Green Bay Packers

Green Bay's Special Teams Wild Ride Was On Full Display In San Francisco

Photo Credit: Mark Hoffman via USA TODAY Sports

Thrillseekers — why spend your money on expensive trips to bungee jump, skydive, slackline, or ride roller coasters when you could just watch the Green Bay Packers’ special teams unit from the comfort of your own home?

Even under Rich Bisaccia, who was meant to fix the group, Green Bay’s third phase is still a wild ride, which continued into the team’s final game of the 2023 season.

With the offense unable to finish in the red zone and the Packers defense being the Packers defense, special teams actually carried the team early on in their Divisional Round matchup. But that performance will be lost thanks to their biggest gaffe of the game — Anders Carlson‘s missed 41-yard field goal attempt that could have let the game go to overtime. Let’s look at the final performance and take an early look at what this group needs to change in 2024.

In a familiar tale for Packers fans, especially in the playoffs: The offense was fantastic, moving the ball between the 20s but needed to settle for field goals in the red zone.

Carlson obviously had a shaky rookie season, as expected, missing at least one kick in nine of his last 11 games. But when the Packers needed points, Carlson showed the moment wasn’t too big for him (at the beginning of the game), making two 29-yard field goal attempts. Even with some truly bad snaps, Carlson showed his resilience and put Green Bay on the board.

And when Jake Moody, the San Francisco 49ers’ rookie kicker, had a chance to put points on the board before the end of the first half, Colby Wooden came up big by blocking the attempt. It was Green Bay’s first postseason blocked field goal since 2015. Nice stuff!

Later, first-team All-Pro Keisean Nixon had a thrilling 73-yard kick return that put the Packers offense in great field position. But on that same run, Nixon fumbled the ball and was saved by special teams ace Eric Wilson, who sped to recover the ball. Disaster averted!

But Packers fans will remember the biggest blunder of the night — a 41-yarder that hooked way left. Success there would have forced the Niners to get a touchdown just to put the game into overtime, and it would have impacted how their offense played on that final drive. Of course, San Francisco got that touchdown (because of course they would). Instead of overtime, the No. 1-seeded 49ers won by four.

Had Carlson made that kick, special teams would have been the hero of the game. Overall, they did much more good than bad against the 49ers. But the group fell short when it truly mattered. A story all too familiar.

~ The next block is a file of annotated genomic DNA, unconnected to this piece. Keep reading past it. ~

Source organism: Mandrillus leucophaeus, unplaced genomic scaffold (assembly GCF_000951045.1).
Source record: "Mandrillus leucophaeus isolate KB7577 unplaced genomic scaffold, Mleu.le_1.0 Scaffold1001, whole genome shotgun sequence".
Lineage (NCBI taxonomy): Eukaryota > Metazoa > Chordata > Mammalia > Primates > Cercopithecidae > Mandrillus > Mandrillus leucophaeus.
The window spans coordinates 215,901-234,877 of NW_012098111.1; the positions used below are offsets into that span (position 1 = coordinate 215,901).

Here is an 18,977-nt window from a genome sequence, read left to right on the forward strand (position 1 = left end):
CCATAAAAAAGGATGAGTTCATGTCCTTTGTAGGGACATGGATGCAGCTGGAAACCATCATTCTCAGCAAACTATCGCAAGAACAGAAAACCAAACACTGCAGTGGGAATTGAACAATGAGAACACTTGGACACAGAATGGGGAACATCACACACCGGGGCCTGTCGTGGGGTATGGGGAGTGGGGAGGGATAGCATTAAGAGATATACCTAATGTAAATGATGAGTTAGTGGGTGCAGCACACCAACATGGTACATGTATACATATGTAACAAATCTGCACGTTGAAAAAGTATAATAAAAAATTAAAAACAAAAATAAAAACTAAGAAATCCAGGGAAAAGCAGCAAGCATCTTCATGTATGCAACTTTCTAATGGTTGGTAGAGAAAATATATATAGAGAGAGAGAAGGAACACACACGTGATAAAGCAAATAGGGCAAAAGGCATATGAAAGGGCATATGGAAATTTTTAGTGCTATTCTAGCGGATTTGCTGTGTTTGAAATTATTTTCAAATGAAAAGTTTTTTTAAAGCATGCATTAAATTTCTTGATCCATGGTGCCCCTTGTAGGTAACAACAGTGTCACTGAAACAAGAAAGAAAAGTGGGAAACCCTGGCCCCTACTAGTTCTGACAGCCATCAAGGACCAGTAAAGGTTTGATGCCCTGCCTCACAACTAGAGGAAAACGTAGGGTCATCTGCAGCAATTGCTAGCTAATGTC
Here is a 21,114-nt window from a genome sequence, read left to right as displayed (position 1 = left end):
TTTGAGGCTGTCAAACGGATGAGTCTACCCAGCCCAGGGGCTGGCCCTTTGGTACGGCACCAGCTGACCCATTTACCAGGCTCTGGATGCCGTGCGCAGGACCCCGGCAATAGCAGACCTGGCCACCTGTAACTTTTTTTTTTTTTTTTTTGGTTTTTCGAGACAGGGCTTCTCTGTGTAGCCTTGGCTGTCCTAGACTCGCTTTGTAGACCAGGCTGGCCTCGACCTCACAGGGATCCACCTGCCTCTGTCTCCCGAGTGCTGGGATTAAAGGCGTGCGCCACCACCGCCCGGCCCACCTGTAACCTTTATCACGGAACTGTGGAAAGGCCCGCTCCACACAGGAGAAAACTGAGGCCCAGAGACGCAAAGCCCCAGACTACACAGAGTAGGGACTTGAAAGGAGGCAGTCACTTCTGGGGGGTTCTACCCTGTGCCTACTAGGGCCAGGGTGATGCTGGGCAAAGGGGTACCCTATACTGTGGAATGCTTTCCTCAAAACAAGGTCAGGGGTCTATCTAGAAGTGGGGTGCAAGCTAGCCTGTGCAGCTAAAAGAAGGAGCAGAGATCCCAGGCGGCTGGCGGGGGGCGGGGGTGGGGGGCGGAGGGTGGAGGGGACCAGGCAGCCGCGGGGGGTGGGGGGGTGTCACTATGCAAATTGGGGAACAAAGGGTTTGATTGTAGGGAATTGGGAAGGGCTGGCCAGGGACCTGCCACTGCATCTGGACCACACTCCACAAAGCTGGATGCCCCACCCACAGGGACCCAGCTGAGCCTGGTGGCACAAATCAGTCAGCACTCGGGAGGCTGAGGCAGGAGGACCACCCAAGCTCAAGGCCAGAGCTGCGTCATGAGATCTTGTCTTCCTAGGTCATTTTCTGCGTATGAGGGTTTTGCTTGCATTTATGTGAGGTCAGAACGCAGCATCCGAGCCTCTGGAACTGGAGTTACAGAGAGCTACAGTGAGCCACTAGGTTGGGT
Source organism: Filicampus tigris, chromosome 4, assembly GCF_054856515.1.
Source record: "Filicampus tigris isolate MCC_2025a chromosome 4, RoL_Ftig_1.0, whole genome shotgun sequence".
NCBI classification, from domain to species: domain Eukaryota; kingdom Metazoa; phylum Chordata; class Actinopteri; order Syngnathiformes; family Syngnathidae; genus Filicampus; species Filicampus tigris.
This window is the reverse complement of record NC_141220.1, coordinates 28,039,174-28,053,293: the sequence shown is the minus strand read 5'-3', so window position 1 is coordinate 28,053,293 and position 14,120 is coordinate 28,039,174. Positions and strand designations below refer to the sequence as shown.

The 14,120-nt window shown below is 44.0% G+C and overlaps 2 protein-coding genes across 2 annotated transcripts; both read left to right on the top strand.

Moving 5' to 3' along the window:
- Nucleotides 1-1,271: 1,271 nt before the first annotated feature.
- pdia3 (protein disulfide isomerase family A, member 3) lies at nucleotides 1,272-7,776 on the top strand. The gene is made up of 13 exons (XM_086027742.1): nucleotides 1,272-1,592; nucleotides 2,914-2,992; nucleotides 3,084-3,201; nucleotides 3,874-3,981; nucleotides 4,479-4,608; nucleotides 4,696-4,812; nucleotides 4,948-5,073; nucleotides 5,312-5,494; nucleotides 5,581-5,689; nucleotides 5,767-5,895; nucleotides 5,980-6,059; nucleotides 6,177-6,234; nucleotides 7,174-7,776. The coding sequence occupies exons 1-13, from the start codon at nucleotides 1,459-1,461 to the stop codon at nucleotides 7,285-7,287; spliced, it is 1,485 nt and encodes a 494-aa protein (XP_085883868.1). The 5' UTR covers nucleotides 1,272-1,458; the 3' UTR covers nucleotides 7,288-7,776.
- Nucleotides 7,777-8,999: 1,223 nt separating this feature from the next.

Matt LaFleur had a similar opinion, stating in his season-ending media availability, “I thought, for the most part, this past game we did a pretty good job, but there’s one play that will get highlighted. I think the culture in that phase and the mindset is where it needs to be.”

That culture and mindset is what Bisaccia’s leadership has most consistently been praised for. But the results haven’t lived up to the hype.

After improving special teams in his first season with the team, Bisaccia’s group regressed in his second, finishing 29th on Rick Gosselin’s annual rankings. Despite the team’s lone All-Pro being their kick returner, missed kicks, poor coverage, and being the most penalized team (19 penalties for 178 yards) kept the group at the bottom of the league.

If the Packers retain Bisaccia, they need more from his group in 2024.

Carlson’s season is a big part of their rankings and issues. After starting the season hot, Carlson became wildly inconsistent, leading the league in missed extra points and only going 4/9 on field goals in the 40-49 yard range. Carlson clearly has the leg strength to succeed in the NFL, but he needs to work on accuracy. We’ll explore Carlson in greater depth this offseason, but it was always a bad gamble to bet on an inconsistent rookie kicker in the team’s biggest game of the year. The team definitely needs to bring in kicker competition this offseason.

Carlson wasn’t helped by Matt Orzech‘s poor snaps, the lone veteran specialist on the team. Carlson had to deal with some awful snap attempts in Santa Clara, and it wasn’t exactly a new issue. Once again, the Packers must find a better option at long snapper.

The Packers should find a way to re-sign Nixon, who also provides value on defense. Nixon disguised some of the we-fences’ other issues in 2022 and did enough to earn a second All-Pro.

Otherwise, Bisaccia needs to find new dedicated teamers who can live up to his expectations and provide a more disciplined product in 2024. Penalties were a problem all season long, which is inexcusable for the league’s highest-paid defensive coordinator.

All eyes will be on the defense, with Joe Barry’s status still unclear as of this writing. But special teams was just as bad in 2023. The final game against the 49ers should be both the highs and lows of life in the Bisaccia era. It should show the team what is and isn’t working as they build their 2024 team.

Green Bay Packers
The Packers Need to Trade Up To Avoid Missing Out On First-Round Talent
By Garrison Anderson - Apr 18, 2024
Green Bay Packers
Peter Schrager Mocks Intriguing Outlier Amarius Mims To the Packers
By Matt Hendershott - Apr 18, 2024
Green Bay Packers

Pump the Brakes On the Kenny Clark Trade Rumors

Photo Credit: Mark Hoffman via USA TODAY Sports

Brian Gutekunst is no stranger to executing big trades, having completed deals that sent Aaron Rodgers, Davante Adams, and Rasul Douglas out of town in the past […]

Continue Reading